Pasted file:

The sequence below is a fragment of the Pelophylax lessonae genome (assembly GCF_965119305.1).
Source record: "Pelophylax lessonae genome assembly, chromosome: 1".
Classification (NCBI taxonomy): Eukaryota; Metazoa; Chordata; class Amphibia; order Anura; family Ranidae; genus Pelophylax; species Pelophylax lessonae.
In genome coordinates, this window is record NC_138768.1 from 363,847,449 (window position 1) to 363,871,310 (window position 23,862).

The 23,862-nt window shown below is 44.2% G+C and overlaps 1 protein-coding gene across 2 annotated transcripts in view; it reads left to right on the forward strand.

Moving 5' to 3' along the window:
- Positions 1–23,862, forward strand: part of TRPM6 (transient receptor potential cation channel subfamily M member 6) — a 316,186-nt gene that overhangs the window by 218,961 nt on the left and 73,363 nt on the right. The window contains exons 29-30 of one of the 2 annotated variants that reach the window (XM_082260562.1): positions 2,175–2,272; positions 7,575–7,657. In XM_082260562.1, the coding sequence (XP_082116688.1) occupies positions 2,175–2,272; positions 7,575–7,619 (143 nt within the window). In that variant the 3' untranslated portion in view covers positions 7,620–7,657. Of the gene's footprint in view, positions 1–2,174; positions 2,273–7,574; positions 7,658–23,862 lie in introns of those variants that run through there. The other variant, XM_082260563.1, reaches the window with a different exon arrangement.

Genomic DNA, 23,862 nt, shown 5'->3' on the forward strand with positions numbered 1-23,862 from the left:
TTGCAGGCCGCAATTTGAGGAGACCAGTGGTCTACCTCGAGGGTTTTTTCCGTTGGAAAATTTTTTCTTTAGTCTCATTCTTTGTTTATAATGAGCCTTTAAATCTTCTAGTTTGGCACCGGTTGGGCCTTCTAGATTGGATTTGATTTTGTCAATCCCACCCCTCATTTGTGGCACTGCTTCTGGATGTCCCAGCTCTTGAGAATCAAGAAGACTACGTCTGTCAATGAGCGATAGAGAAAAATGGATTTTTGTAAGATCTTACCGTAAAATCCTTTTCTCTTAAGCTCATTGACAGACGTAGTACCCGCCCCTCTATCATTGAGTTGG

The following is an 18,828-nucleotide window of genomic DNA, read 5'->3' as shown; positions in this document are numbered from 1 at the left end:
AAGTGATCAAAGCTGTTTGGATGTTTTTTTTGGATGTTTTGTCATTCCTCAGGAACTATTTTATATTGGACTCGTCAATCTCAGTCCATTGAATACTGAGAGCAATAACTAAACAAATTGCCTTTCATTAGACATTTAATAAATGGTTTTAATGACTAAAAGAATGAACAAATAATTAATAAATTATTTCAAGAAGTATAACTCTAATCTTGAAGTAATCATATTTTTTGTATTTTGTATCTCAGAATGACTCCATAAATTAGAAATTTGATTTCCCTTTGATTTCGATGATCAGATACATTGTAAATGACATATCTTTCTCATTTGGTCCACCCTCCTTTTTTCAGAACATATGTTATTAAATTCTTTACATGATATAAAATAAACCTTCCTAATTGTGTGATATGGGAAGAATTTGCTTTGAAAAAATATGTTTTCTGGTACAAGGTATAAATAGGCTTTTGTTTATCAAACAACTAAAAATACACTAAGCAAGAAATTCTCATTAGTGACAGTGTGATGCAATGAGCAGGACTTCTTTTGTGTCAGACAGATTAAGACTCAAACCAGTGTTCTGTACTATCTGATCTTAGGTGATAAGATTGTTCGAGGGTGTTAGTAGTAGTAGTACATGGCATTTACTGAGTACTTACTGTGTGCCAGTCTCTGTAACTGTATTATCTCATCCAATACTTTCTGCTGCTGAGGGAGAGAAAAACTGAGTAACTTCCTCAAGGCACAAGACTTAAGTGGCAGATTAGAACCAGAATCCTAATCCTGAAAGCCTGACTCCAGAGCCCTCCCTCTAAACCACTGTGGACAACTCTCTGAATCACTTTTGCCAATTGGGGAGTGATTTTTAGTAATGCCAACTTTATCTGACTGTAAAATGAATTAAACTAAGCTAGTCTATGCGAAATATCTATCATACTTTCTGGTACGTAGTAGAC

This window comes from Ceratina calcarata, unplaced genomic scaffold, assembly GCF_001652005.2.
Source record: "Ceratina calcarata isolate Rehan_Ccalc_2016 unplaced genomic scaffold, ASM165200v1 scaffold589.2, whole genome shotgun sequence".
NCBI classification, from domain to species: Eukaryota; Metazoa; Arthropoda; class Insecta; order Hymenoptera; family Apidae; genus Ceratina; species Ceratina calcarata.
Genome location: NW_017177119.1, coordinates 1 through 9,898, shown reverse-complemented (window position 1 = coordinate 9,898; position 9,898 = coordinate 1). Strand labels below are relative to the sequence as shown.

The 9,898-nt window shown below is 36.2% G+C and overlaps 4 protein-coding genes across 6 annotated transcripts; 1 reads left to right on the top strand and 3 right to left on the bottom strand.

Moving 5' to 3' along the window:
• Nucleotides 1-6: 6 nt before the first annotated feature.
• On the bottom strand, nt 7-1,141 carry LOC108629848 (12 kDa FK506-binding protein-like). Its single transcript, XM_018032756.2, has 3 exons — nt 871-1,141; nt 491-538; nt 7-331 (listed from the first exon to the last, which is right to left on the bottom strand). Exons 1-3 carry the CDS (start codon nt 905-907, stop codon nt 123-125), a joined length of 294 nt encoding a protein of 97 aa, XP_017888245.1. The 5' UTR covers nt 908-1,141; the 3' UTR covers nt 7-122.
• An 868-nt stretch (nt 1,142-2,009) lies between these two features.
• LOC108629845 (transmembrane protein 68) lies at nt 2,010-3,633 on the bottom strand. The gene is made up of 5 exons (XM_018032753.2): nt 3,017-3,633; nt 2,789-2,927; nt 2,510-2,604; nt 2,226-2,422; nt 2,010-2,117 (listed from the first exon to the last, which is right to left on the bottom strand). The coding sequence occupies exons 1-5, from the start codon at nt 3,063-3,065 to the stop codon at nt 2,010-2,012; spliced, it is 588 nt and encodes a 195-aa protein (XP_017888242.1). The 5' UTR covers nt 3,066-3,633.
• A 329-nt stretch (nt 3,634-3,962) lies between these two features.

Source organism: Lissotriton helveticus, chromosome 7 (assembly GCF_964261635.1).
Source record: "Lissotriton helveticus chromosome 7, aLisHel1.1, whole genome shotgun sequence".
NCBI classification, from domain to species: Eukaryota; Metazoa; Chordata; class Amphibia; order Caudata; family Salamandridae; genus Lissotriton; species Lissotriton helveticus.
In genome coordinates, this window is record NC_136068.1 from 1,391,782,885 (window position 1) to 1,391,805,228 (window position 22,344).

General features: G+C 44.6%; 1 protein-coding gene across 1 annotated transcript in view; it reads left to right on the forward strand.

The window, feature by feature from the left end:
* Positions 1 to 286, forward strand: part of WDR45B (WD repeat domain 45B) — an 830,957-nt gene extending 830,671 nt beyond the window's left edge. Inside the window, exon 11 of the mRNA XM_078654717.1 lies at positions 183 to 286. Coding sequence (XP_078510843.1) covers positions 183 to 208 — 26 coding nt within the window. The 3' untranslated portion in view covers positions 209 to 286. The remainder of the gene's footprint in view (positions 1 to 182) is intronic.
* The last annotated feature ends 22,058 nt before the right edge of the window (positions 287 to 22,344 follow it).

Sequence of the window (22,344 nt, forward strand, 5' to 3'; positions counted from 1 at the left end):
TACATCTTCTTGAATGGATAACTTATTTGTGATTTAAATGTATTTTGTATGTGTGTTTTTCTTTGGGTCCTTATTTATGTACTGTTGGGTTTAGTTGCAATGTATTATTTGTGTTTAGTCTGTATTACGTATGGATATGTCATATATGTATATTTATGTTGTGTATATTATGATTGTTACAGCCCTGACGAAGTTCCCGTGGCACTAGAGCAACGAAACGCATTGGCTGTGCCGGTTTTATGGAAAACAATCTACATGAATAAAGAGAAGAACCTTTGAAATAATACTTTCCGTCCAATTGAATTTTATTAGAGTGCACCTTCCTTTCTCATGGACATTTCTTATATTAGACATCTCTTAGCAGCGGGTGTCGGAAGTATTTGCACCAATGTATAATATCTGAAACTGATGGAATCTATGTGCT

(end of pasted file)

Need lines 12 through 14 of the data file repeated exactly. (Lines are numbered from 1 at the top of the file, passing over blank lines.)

This window comes from Ceratina calcarata, unplaced genomic scaffold, assembly GCF_001652005.2.
Source record: "Ceratina calcarata isolate Rehan_Ccalc_2016 unplaced genomic scaffold, ASM165200v1 scaffold589.2, whole genome shotgun sequence".
NCBI classification, from domain to species: Eukaryota; Metazoa; Arthropoda; class Insecta; order Hymenoptera; family Apidae; genus Ceratina; species Ceratina calcarata.